Four major Silicon Valley companies have agreed to pay $324.5 million to settle claims brought by employees who accused them of limiting competition by colluding not to poach each other’s talent.
The settlement, between Apple, Google, Intel, Adobe Systems and about 64,000 workers, was disclosed in papers filed late Thursday with a federal court in San Jose.
U.S. District Judge Lucy Koh has been asked to preliminarily approve the accord at a June 19 hearing, over an objection by one of the four named plaintiffs, Michael Devine, who says the settlement let the companies off too easily.
The workers are likely to receive an average of $4,000 apiece under the settlement. Lawyers for the plaintiffs may seek up to 25 percent of the settlement amount in legal fees.
Filed in 2011, the lawsuit accused Silicon Valley companies of conspiring to limit competition and keep wages down for engineers, programmers and other technical staff.
The case was closely watched because of the potential $9 billion of damages sought, and occasional revelations into Silicon Valley operations. Among the e-mails that became public were pointed ones from Apple co-founder Steve Jobs that at times admonished then-Google chief executive Eric Schmidt to stop raiding his company.
German lawmakers on Friday approved a pension overhaul package that included a much-
criticized provision for some people to retire early on full pensions.
Germany is raising the retirement age to 67 from 65, but it plans to allow people who have paid pension contributions for 45 years to retire at 63 without a financial hit. The latter policy met opposition from business leaders but was included at the insistence of Chancellor Angela Merkel’s center-left coalition partners.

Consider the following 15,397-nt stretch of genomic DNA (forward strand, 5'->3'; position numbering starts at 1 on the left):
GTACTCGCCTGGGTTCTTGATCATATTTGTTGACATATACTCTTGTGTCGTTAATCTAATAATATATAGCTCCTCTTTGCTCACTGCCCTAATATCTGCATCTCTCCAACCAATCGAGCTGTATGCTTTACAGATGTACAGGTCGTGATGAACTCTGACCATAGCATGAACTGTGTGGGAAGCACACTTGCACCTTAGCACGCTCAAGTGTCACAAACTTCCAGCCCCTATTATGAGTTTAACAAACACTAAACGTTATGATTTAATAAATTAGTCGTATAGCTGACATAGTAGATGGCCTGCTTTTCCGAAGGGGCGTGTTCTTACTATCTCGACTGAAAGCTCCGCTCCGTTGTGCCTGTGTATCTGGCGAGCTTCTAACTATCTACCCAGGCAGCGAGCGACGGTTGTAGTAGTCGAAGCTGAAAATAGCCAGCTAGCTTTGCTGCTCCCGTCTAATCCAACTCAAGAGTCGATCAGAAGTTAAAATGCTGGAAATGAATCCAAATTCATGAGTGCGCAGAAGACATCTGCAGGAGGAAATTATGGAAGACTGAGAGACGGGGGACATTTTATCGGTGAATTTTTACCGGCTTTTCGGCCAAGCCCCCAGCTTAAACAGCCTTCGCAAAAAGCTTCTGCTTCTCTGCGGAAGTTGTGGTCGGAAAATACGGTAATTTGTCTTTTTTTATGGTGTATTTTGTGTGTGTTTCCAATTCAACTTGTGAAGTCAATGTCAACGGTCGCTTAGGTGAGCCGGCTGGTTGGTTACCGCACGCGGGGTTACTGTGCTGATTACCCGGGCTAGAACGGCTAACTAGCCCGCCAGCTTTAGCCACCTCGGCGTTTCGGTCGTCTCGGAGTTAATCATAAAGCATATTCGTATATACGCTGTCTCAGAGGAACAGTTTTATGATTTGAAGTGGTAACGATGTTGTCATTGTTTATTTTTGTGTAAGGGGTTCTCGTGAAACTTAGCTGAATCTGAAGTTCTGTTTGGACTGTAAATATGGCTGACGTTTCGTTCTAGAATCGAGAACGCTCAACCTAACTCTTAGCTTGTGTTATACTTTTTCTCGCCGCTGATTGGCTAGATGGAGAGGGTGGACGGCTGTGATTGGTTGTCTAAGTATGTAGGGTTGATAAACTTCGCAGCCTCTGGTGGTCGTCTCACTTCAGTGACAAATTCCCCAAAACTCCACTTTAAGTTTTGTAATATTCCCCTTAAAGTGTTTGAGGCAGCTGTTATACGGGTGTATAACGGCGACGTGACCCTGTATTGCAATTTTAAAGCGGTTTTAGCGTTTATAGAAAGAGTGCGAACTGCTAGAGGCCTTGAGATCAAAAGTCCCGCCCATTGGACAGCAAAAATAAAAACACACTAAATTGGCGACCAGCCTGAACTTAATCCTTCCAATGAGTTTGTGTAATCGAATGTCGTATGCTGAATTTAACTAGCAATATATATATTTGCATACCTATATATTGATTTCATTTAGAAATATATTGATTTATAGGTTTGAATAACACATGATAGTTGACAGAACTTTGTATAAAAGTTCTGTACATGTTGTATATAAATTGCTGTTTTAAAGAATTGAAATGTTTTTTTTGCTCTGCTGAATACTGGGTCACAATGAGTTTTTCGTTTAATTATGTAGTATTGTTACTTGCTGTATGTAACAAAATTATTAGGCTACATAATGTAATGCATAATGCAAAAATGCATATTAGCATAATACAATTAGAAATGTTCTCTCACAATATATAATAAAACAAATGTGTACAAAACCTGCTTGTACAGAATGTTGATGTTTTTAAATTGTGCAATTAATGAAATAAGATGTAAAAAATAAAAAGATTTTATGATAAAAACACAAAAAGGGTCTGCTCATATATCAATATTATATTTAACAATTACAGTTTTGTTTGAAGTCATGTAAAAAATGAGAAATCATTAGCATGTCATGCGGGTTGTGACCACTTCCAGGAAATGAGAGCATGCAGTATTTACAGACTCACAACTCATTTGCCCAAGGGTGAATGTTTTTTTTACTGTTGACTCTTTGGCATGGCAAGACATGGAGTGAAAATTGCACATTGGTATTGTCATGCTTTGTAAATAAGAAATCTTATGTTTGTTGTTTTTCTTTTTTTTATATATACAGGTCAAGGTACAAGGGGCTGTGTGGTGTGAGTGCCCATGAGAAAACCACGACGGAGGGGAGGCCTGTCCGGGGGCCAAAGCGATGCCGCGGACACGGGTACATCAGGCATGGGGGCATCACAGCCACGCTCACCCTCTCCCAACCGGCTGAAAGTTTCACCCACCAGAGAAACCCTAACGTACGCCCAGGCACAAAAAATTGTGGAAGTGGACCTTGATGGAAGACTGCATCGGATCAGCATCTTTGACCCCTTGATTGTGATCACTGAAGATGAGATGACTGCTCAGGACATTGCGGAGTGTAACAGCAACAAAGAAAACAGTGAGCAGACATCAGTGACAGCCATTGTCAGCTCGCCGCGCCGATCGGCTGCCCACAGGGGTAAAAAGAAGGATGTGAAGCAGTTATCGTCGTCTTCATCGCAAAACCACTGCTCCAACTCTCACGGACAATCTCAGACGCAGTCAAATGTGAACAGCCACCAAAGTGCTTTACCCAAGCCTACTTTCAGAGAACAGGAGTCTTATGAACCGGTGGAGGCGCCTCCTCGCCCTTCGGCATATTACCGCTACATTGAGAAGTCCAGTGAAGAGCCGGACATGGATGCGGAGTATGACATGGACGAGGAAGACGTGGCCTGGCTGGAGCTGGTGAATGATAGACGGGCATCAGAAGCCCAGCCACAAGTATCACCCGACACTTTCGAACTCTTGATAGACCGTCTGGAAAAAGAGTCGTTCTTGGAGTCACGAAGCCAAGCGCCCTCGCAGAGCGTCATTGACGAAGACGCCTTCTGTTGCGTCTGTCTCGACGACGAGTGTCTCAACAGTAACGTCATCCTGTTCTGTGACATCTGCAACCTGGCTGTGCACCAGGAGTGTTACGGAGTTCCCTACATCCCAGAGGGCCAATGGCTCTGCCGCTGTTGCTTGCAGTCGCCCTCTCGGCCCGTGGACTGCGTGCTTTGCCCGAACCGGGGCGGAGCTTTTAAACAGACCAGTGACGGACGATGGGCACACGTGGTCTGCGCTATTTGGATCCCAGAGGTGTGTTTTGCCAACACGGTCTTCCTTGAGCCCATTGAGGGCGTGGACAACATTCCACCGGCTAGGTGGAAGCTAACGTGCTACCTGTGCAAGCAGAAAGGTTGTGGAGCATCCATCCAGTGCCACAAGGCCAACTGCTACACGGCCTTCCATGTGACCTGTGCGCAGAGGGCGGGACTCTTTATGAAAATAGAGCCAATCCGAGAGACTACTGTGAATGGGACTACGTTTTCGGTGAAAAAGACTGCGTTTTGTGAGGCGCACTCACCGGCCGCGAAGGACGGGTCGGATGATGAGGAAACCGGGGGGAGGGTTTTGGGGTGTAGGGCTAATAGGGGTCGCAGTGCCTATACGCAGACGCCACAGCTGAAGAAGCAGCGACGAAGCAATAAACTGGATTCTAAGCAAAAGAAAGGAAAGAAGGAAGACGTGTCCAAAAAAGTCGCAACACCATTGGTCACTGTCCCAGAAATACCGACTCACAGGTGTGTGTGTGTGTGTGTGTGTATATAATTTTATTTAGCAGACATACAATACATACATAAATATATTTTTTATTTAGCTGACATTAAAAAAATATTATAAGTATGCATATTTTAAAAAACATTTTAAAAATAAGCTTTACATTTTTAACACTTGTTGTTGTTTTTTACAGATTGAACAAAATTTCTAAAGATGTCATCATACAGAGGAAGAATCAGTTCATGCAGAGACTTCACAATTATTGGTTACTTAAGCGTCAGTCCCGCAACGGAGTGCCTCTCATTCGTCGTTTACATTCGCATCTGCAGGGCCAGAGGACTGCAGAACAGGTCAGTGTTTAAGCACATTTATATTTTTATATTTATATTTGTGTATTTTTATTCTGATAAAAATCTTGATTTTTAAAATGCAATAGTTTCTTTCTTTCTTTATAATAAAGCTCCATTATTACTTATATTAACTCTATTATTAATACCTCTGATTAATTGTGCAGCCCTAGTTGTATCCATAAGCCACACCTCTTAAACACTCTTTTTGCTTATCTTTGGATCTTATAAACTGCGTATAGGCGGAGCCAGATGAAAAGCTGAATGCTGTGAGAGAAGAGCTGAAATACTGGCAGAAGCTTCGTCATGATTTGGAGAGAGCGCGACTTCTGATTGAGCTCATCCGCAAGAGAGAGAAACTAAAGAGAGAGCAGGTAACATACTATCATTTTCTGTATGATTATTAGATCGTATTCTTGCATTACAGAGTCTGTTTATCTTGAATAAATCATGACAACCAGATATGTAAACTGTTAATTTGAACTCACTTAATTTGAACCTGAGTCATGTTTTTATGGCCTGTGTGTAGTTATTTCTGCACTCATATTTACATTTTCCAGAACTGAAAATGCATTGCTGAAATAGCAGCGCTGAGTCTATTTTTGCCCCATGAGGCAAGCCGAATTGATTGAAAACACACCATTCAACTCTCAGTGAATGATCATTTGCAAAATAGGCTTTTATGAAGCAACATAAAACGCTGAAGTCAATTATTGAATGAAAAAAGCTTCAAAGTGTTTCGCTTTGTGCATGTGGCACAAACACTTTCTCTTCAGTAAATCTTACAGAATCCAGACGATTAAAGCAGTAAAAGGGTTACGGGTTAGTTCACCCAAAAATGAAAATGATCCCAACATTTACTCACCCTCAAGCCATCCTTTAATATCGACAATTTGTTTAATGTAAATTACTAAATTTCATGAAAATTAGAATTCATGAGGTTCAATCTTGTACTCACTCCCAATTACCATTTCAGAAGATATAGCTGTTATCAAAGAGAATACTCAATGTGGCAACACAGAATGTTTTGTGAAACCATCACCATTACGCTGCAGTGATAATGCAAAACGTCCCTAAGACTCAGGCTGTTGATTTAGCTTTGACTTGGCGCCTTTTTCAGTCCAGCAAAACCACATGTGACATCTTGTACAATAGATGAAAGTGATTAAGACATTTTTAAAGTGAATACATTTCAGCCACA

The package also features higher pensions for mothers who stayed at home, advocated by Merkel’s conservatives. Annual costs are expected to total up to $15 billion.
Some business leaders said Berlin is sending the wrong signal by pressing other European countries to raise retirement ages, yet making early retirement easier at home. Germany has forcefully advocated budget discipline as the key to overcoming problems with too much government debt in countries such as Greece, Ireland and Portugal, all of which needed international bailouts.
The German government slogan for the package is “earned, not given.”
— Associated Press
●Barclays was fined $44 million by Britain’s markets regulator after a trader was found to have manipulated the price of gold in 2012. The U.K. Financial Conduct Authority faulted the British bank for “failing to adequately manage conflicts of interest” with its customers. The FCA also fined the former trader, Daniel Plunkett, and banned him from the industry.
●EBay initially believed that customer data was safe as forensic investigators reviewed a network security breach discovered in early May, global marketplaces chief Devin Wenig told Reuters. He declined to say how many days eBay took to prepare Wednesday’s public announcement about the breach in which hackers accessed data belonging to all 145 million eBay users.
●Sheila Bair, the former chairman of the Federal Deposit Insurance Corp., has been elected to the board of financial data provider Thomson Reuters. Bair, 60, played a key role in the government’s response to the 2008 financial crisis, assuring Americans that their deposits were safe amid bank failures.
— From news services
●Monday: Markets closed for Memorial Day holiday.